Difficult weather and a tough diverse land have dictated the vegetation and food habits of Ladakhi people.
By Shoma Abhyankar
18 years ago, a year into my marriage, the two of us flew to Leh for a week-long vacation and binged only on momos, noodles and brandy. High on youth and adrenaline besides having lived for a year in Srinagar, acclimatisation to Ladakh’s high altitude was a thought that never even crossed our minds. But the realization that AMS is a real thing came to me on the recent trip to Ladakh when I felt slightly dizzy at the snowed mountain pass, Khardung La. With rarefied air and decreased oxygen levels in the formidable terrain of Ladakh, breathlessness, headaches and fainting spells are common for people who are not accustomed to such high altitudes. One needs to take things slow here lest the unforgiving landscape plays havoc with the blood pressure and the freezing winds chill you to the bone.
And Ladakhi people seem to know the tricks of surviving the extreme weather and barren mountains covered in snow for half the year with their food. A trip to Ladakh this time round acquainted me to this very cuisine with a whole variety of dishes beyond momos and noodles with local produce.
Located at the strategic crossroads of the ancient trade route, Ladakh is home to tribes that trace their roots to Tibet. Their food habits therefore are heavily influenced by ancestral traditions originating in Tibetan cuisine. It is then not surprising that garlic known for the nutritional benefits of keeping blood pressure and common flu in check makes for one of the main ingredients in the Ladakhi cuisine…. the strong flavour that first hit me at Grand Dragon Hotel, at Leh, my abode for a week-long stay to explore the region. A complimentary garlic soup along with a small pouch of camphor to combat queasiness and a piece of friendly advice to take it easy for the day, was sent up in the room as soon as I checked in.
While I rested for the day with a bowl of Thukpa, the Ladakhi soup, a wholesome meal in itself, it was at the dinner time that I was introduced to other dishes that constitute a Ladakhi meal along with another major ingredient of the Ladakhi cuisine. Endemic to the region, buckwheat flour which also keeps a check on blood pressure, is extensively used for preparation of local breads like khambir and tingmo the steamed local bread that looks like a fluffy coil of dough.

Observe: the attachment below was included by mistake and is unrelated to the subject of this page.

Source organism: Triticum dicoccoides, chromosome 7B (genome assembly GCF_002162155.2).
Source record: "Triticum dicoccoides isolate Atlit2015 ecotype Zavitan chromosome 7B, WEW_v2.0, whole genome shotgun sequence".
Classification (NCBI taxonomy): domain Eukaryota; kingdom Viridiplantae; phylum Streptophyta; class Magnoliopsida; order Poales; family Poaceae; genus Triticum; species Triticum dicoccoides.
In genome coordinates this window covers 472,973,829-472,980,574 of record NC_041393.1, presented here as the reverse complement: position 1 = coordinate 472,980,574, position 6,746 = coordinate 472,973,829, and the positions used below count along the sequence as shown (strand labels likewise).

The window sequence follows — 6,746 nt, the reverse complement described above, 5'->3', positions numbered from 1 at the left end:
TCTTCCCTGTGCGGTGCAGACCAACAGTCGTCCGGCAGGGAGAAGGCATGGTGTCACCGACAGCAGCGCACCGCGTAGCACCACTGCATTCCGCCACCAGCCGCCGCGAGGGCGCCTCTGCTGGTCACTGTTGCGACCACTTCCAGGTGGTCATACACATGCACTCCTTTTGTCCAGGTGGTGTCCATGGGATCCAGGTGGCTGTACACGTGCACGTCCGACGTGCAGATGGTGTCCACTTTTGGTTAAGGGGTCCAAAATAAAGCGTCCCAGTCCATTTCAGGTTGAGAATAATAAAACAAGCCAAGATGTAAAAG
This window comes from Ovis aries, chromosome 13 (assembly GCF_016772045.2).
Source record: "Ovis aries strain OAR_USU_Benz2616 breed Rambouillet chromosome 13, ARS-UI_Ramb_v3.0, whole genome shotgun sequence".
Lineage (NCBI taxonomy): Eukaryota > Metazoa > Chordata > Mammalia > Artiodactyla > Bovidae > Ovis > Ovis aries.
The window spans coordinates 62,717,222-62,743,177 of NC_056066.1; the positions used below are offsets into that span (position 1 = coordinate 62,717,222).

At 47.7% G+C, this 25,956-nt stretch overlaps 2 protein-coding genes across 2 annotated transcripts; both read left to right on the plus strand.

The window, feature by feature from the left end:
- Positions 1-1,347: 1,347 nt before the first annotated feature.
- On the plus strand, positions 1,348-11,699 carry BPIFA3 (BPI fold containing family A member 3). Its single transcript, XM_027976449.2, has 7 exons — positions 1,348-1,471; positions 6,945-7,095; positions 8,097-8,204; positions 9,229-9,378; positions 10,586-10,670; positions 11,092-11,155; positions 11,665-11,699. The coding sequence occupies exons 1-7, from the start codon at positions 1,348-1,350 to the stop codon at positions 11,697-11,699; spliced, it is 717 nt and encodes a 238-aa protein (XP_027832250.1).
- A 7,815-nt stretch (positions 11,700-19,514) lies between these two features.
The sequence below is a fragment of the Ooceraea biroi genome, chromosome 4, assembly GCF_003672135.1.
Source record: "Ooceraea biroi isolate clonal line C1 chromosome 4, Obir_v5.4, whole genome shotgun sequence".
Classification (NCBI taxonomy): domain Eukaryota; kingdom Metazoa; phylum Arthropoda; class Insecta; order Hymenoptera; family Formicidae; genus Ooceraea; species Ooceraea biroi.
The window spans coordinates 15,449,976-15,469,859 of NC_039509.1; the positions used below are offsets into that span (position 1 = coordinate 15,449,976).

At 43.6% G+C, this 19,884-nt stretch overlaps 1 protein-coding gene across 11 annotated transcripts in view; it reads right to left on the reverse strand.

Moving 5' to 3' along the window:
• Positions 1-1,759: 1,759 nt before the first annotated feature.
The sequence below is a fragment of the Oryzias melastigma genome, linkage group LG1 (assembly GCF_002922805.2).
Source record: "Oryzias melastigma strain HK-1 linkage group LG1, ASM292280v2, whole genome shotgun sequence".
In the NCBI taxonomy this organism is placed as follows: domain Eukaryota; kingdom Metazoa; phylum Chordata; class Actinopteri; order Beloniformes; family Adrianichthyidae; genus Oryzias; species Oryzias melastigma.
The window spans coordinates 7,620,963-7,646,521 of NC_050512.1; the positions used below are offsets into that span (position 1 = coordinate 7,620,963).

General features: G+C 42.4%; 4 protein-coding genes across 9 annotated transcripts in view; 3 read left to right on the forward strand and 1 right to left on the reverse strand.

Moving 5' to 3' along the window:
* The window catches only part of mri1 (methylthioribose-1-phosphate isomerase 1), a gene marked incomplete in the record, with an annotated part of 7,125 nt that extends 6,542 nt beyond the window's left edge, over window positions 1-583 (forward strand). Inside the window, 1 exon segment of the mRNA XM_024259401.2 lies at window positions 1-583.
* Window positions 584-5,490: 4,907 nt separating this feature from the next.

However, with growing demand, wheat flour is being used increasingly. The breads are usually served with skyu, a local hand-made pasta tossed in vegetable gravy or shapta, mutton or chicken prepared with local herbs. Yak meat consumed for its fullness and warm qualities was once a regular affair in the meals but has been mostly replaced by mutton. What makes the shapta of Ladakh different from mutton or chicken gravy of rest of India is the simplicity and absence of too many spices. Even with none of the garam masalas like cloves, cinnamon or bay leaves the gravy packed a load of flavour with vegetables and meat literally holding their own. I could identify the flavours of pepper, chillies and garlic but it made for an elaborately sumptuous meal. Different from the usual ‘masaledar’ chicken and mutton gravies that I was used to, the lighter simpler version appealed to me
The next morning brought more surprises when I discovered not only local apricot jam and Leh berry juice but also a heady brew of salty butter tea or Gur Gur chai, as the Ladakhis call it to stave off the chill of the weather. A hardy pungent discoloured cheese also made from yak milk traditionally used for tea completed my breakfast picture.
Difficult weather and a tough diverse land have dictated the vegetation and food habits of Ladakhi people. So, while the mountainous Ladakh has barren desert and areas perpetually covered in snow, it also has meandering rivers and fertile lands that provide for vegetables and even fruits like apricots and Leh berry. A bowl of apricots and sometimes walnuts is often a welcome gesture towards the guests by the natives of this high land.
As the week flew by in exploring Ladakh, I discovered the traditional stone cauldrons that were once painstakingly hollowed out of soft rocks by skilled craftsmen. And I realized that even though the stone pots and pans have been replaced by metal cookware but the simplicity of Ladakhi food and people had warmed the cockles of my heart.
– Diced boneless chicken or mutton 550 grams
– 1 egg white
– 1 tbsp rice flour
– 1tsp cornflour
– 20 gm soy sauce
– 20 gm black bean sauce
– 15 gm brown sugar
– 10 gm vinegar
– 250 gm vegetables like broccoli, bell peppers, carrots (Ladakh locally produces some of the best quality of these vegetables and these vegetables are easily available and cheap unlike cities in rest of the country)
– 1 stalk of celery finely chopped
– 2 onions in big pieces, chopped garlic 7-8 pods
- Marinate the chicken pieces in a batter of corn flour, rice flour, egg white, salt and pepper. Set aside for 15 minutes
- Deep fry the marinated chunks till golden brown
- Heat oil and sauté garlic, onion, celery and vegetables. Add fried chicken pieces
- Boil water, with black bean sauce, soy sauce, cornflour and sugar to make a gravy of desired consistency
- Add vegetables and chicken to the gravy
- Garnish with celery and serve
(The author is a well-known travel writer. All images provided by the author. Views expressed are personal.)